Considering the Denver region is growing by an average of 4,500 new residents per month, a large sector of the population likely doesn’t remember the catastrophic 2002 drought. The most severe water shortage since the Dust Bowl, snowpack and soil moisture were at all-time lows, and we remained in a dry period until 2006. Luckily, with water restrictions in place, we never actually ran out of water—we just got really close.
“We realized that we had an immediate need to correct a vulnerability in our system,” Denver Water CEO Jim Lochhead says. That’s when Denver Water started planning the Gross Reservoir Expansion Project, and after more than a decade of negotiations, the project (which was recently endorsed by Gov. John Hickenlooper) is underway.
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But will it be enough? The short answer is yes—as long as Denverites work on strengthening their water conservation practices. Lochhead was pleased to note that when a storm comes through the Mile High City, there is a noticeable drop in outdoor water use, because well-informed residents are turning off their sprinkler systems. Denver residents have managed to reduce water consumption by more than 20 percent in the last 15 years, even with a 15 percent increase in population, according to Lochhead.
The decrease is not enough to mitigate the risk of drought, however. As Colorado’s largest water utility, the Denver Water system is made up of two collection systems—the Northern and the South Platte—and they are incredibly imbalanced. About 80 percent of the water comes from the south system, leaving the north very vulnerable to low rainfall or wildfires. During the notable dry years of 2002 and 2013, clients in the north end were lucky their taps continued to flow.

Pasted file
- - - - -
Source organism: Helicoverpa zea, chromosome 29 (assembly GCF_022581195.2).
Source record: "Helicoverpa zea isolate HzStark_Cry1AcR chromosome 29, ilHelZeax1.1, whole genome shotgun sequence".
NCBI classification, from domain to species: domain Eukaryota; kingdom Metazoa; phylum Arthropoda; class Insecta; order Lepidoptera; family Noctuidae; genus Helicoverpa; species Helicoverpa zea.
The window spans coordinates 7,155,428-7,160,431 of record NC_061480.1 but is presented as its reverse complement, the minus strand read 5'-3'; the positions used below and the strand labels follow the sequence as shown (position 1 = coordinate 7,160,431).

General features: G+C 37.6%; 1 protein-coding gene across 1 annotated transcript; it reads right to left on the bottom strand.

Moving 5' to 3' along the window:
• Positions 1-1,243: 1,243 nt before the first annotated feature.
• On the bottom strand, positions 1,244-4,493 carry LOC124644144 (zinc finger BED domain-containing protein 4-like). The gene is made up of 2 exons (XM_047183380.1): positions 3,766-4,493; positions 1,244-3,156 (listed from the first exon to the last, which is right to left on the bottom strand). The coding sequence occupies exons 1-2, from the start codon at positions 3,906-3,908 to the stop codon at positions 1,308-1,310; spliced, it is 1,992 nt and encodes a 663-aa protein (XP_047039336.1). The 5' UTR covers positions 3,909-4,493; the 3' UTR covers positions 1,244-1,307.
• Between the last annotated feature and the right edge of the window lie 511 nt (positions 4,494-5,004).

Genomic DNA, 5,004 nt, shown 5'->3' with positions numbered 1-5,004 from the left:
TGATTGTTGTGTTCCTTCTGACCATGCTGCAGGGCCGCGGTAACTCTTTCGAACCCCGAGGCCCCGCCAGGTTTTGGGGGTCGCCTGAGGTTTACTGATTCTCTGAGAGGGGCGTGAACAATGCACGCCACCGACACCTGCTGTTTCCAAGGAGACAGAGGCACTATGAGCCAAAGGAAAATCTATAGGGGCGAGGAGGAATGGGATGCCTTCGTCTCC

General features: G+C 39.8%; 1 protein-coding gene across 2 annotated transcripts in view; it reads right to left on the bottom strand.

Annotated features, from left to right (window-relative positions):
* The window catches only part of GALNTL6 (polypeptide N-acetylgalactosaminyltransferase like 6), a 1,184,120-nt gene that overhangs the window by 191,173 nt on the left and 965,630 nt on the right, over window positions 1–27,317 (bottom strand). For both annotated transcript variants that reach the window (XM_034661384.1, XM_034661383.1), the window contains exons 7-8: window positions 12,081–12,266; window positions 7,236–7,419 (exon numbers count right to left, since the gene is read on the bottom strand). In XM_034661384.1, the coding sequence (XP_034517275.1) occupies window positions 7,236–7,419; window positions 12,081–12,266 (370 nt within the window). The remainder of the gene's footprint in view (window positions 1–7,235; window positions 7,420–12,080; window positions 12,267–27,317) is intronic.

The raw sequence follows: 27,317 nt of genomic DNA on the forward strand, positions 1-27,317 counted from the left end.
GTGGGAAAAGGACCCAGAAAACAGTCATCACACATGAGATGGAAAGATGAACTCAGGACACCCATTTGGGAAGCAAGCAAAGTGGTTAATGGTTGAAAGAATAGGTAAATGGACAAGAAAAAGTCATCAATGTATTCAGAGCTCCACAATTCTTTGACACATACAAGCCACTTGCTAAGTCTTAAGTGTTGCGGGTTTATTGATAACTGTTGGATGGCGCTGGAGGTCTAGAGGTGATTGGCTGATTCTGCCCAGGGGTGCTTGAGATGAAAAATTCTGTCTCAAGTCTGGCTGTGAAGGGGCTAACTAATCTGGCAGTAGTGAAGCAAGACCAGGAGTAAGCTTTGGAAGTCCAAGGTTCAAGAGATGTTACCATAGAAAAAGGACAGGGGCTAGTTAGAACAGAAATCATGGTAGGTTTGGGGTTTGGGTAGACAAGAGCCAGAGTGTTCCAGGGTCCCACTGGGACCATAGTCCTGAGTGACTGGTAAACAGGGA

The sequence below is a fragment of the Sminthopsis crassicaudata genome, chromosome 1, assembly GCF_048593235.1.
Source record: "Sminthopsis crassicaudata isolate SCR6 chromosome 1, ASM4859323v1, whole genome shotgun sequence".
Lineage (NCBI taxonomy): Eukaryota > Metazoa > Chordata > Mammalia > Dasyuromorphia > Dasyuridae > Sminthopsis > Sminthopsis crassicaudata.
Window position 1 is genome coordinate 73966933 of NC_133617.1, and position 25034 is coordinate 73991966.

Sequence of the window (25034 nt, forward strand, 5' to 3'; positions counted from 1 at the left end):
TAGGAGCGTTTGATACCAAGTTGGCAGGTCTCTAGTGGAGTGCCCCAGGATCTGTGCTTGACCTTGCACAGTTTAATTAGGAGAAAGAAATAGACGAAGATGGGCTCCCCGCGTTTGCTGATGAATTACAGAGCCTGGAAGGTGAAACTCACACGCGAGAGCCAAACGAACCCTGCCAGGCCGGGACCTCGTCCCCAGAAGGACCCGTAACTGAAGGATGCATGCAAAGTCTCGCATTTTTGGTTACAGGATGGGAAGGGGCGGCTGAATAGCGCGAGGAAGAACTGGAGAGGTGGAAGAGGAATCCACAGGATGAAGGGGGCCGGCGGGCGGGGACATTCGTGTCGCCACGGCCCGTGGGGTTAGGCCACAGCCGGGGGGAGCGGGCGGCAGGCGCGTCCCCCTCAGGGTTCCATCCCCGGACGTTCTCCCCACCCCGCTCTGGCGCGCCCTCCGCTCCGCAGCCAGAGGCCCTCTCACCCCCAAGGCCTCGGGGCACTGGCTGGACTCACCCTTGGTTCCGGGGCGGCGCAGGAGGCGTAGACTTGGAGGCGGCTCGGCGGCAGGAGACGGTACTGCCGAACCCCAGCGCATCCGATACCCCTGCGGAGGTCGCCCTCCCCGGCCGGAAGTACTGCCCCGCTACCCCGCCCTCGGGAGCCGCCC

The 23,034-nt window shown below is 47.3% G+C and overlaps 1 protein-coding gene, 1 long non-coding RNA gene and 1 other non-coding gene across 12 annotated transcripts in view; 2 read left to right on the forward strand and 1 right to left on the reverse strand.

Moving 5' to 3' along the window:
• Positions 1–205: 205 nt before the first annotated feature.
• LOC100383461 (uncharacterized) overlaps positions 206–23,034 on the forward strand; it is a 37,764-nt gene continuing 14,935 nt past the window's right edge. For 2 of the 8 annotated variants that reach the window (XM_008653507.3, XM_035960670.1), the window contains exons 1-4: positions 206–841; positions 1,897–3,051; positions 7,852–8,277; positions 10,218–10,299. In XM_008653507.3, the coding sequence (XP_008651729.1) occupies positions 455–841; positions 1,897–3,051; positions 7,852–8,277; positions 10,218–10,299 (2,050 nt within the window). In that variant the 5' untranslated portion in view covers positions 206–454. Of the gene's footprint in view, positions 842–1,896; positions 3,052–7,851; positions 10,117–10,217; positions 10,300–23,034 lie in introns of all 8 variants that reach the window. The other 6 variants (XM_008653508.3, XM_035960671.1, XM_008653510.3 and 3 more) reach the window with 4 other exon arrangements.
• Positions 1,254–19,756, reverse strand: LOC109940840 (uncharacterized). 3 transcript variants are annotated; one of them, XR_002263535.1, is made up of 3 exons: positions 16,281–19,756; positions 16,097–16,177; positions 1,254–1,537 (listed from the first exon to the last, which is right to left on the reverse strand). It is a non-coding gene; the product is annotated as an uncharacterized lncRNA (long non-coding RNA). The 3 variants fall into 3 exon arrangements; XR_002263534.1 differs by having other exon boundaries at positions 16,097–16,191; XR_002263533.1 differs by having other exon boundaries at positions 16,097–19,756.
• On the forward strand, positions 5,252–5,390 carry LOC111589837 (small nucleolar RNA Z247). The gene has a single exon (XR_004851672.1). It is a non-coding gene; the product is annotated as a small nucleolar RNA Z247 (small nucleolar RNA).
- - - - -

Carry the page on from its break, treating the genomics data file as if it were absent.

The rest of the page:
“We were literally only one drought away from a major problem in our system,” Lochhead says, noting that as recently as 2013, the system was virtually out of water in the north-end.
Located in Boulder County, the Gross Reservoir currently holds 41,811 acre-feet of water, which is more than 13 billion gallons, but it’s just not enough. The expansion—which plans to break ground in 2019 and wrap up in 2025—is estimated to cost about $380 million and triple its capacity. While the project has received some pushback from Boulder residents regarding the pains of construction, Lochhead is confident they can work with the area’s neighbors and maintain an open line of communication by meeting with individuals, organizations, and hosting regular public meetings. They will also open a public information office with regular business hours to address any concerns, closer to construction, says Lochhead.
Denver Water’s collection area stretches 2.5 million acres across more than eight counties. The Colorado River Cooperative Agreement outlines the negotiations between West Slope water providers, several ski areas, and relevant government bodies necessary to move the expansion project forward. It’s quite comprehensive, and Lochhead argues that the environment is better off with this project than without it, because of benefits like Denver Water being able to augment stream flows of the Fraser River in Grand County after its completion.
Although there are extensive drought contingency plans in place, Lochhead timidly approaches every year hoping for rain, so they don’t have to impose stricter water restrictions on their customers. In Colorado, though, there’s just no way to predict precipitation, so the Gross Reservoir expansion will help ease drought concerns—at least for now.
Want to take action? Take a look at Denver Water’s conservation tips and rebate incentive options.